I recently read an Article about How some china entrepreneurs are cashing in on air pollution and I was very surprised , More about that article is on

http://wallstnews.blogspot.com/p/asia-edge.html

by: jason from: IL
February 01, 2013 2:29 PM
I will buy a car powered by electricity in China.

by: Jonah from: US
February 01, 2013 12:15 PM
This would be a good time to move toward hydrogen fuel cell technology...

Featured Videos

Your JavaScript is turned off or you have an old version of Adobe's Flash Player. Get the latest Flash player.
New Brain Mapping Techniques Could Ease Chronic Paini
X
Shelley Schlender
April 20, 2015 7:03 PM
Pain has a purpose - it can stop you from touching a flame or from walking on a broken leg. As an injury heals, the pain goes away. Usually. But worldwide, one out of every five people suffers from pain that lasts for months and years, leading to lost jobs, depression, and rising despair when medical interventions fail or health experts hint that a pain sufferer is making it up. From Boulder, Colorado, Shelley Schlender reports that new methods for mapping pain in the brain are providing validation for chronic pain and might someday guide better treatment.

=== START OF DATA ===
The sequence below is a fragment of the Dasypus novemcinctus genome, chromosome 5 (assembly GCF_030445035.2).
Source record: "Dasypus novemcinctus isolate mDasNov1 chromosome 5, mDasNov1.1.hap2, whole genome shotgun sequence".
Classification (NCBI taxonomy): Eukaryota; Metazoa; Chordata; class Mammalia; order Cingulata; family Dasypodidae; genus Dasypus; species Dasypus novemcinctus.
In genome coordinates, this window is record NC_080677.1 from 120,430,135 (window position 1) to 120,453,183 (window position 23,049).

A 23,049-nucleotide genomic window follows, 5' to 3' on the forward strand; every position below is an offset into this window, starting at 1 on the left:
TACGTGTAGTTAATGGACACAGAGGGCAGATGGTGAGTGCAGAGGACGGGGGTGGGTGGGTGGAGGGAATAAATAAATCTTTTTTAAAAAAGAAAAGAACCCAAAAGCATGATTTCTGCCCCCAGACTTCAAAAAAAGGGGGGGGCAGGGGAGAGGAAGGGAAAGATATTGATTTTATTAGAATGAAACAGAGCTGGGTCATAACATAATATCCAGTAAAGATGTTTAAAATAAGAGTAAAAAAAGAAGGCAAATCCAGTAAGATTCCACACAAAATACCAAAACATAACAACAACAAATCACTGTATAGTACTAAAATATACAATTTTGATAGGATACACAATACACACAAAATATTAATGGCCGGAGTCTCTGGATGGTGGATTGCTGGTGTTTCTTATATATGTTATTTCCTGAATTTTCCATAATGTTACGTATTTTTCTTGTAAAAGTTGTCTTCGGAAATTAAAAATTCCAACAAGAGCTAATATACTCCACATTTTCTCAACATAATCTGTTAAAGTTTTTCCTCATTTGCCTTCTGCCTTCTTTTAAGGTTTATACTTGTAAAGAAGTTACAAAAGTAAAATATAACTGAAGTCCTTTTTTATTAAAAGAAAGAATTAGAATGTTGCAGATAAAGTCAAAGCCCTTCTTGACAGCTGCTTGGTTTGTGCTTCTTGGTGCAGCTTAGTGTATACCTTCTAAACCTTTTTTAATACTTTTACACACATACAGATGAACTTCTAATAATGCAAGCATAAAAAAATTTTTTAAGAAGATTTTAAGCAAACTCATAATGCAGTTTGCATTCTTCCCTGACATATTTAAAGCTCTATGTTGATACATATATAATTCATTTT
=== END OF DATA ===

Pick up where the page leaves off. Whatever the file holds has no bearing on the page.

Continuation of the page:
Video

Video New Brain Mapping Techniques Could Ease Chronic Pain

From Boulder, Colorado, Shelley Schlender reports that new methods for mapping pain in the brain are providing validation for chronic pain and might someday guide better treatment.
Video

Video Hope, Prayer Enter Fight Against S. Africa Xenophobia

South Africa has been swept by disturbing attacks on foreign nationals. Some blame the attacks on a legacy of colonialism, while others say the economy is to blame. Whatever the cause, ordinary South Africans - and South African residents from around the world - say they're praying for the siege of violence to end. Anita Powell reports from Johannesburg.
Video

Video Italy Rescues Migrants After Separate Deadly Capsize Incident

Italy continued its massive search and rescue operation in the Mediterranean Monday for the capsized boat off the coast of Libya that was carrying hundreds of migrants, while at the same time rescuing Syrian migrants from another vessel off the coast of Sicily. Thirteen children were among the 98 Syrian migrants whose boat originated from Turkey on the perilous journey to Europe.
Video

Video New Test Set to Be Game Changer in Eradicating Malaria